A Digital Vacuum Tube Analyzer and Curve Tracer

Note: This article describes a project that I built for myself. It is not a product that I am manufacturing or offering for sale.


When designing guitar amps and other pieces of electronic equipment using vacuum tubes, we make heavy use of the datasheets published by the tube manufacturers. Datasheets specify recommended operating conditions for the tubes, with typical values of characteristics such as transconductance, plate resistance, and amplification factor. They also contain plots that are helpful to designers using graphical methods such as load lines. Unfortunately, datasheets tell us little about the actual tubes we use in the real world. All of the manufacturers from the golden age of tubes are long gone. The tubes manufactured today are made by different companies in different parts of the world, and consistency and quality control are known to be poor in general. Even new old stock tubes from the original manufacturers may have degraded over time due to loss of vacuum, poor storage conditions, etc.

I have long wished for a tool that could tell me everything I want to know about the actual real-world tubes that I use. I started playing around with this idea and breadboarded a working prototype more than five years ago, in 2012. By the mid-2017 I had refined the design to the point where I could build a piece of test gear capable, accurate, and reliable enough for everyday use. In this article I will describe the tube analyzer primarily from the user's point of view, without going into detail about its implementation. In a follow-up article I'll say more about the inner workings of the device.


Almost every piece of information in a tube datasheet is derived from measurements taken in the same general way:

  1. Apply specific voltages to the electrodes of the tube under test.
  2. Measure the currents into or out of the electrodes.
There are many kinds of tubes: diodes, triodes, tetrodes, pentodes, mixers, pentagrid converters, multiple-unit tubes, etc. Examining all of these varieties of tubes, we find that there are two general classes of electrodes: The tube analyzer has specialized power supplies for driving these two classes of electrodes.

For the plates and screen grids, there are two identical high-voltage positive supplies. Each supply can output any voltage from 5 to 500 volts (accurate within a volt or two) at a current up to 500 mA. At the same time, each high-voltage supply can accurately measure the current it is providing to the tube electrode it is connected to.

For biasing control grids and suppressor grids, there are two identical low-voltage negative supplies. Each supply can provide any negative voltage from 0 to -100 volts. The low-voltage supplies can be controlled with a resolution of 0.1 volt, and they are very precise. The low-voltage supplies are not designed to source much current, and they are not able to measure the current they supply. Since control and suppressor grids don't draw current at negative voltages, this isn't much of a limitation in practice.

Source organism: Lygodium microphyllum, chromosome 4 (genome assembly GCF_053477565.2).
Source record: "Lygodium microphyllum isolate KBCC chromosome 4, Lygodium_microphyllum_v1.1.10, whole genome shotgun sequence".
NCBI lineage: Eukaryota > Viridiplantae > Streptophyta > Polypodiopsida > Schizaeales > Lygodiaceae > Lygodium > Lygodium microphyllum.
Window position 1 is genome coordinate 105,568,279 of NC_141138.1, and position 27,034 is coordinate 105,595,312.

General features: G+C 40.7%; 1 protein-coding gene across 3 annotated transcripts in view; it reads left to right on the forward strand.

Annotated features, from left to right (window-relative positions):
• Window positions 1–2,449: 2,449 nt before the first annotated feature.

The two high-voltage supplies and the two low-voltage supplies are sufficient to analyze practically any kind of vacuum tube. For example, a true pentode such as the EL34 uses the high-voltage supplies for its plate and screen grid, and the low-voltage supplies for its control and suppressor grids. Both units of twin triodes such as the 12AX7A can be tested simultaneously. The plates are powered by the high-voltage supplies and the grids are powered by the low-voltage supplies.

Complex special-function tubes such as pentagrid converters and hexodes have many grids. But in these tubes some of the grids are connected internally and are not brought out to separate tube pins. Even these complicated tubes can be fully exercised with just two high-voltage and two low-voltage supplies.

Triode-pentode tubes such as the 6BM8/ECL82, the 6U8A, and the 6GH8A present a challenge. Testing such tubes all at once would require three high-voltage supplies to power the two plates and the pentode screen grid. Triple-triode compactron tubes are challenging, as well. However, the tube analyzer can still test these types of tubes by exercising the individual units one at a time.

Vacuum tubes have heaters or filaments which must be powered correctly. Although most guitar amp tubes have 6.3 volt heaters, rectifiers generally need 5 volts and car radio tubes often need 12.6 volts. Many antique radio tubes had 2.5 volt heaters, and televisions with series heater strings used tubes with oddball voltages, e.g., 8.4 volts for the 8FQ7. In addition, early tubes required their filaments to be powered by DC rather than AC. To meet all these requirements, the tube analyzer has a regulated DC power supply for the heaters. The heater supply can generate any heater/filament voltage from zero to 15 volts. It can supply up to 3.2 amps of current, which is enough for every kind of tube I've found except huge industrial transmitting tubes.

The heater supply measures and monitors the heater current it is providing. This enables it to protect itself from the large initial current surges of cold heaters. It ramps up its voltage slowly at first, keeping the current within its safe range as the tube is warming up. The supply also protects itself against shorted heaters, again by limiting the current to a safe value.

All of the power supplies are controlled digitally; there are no knobs to turn.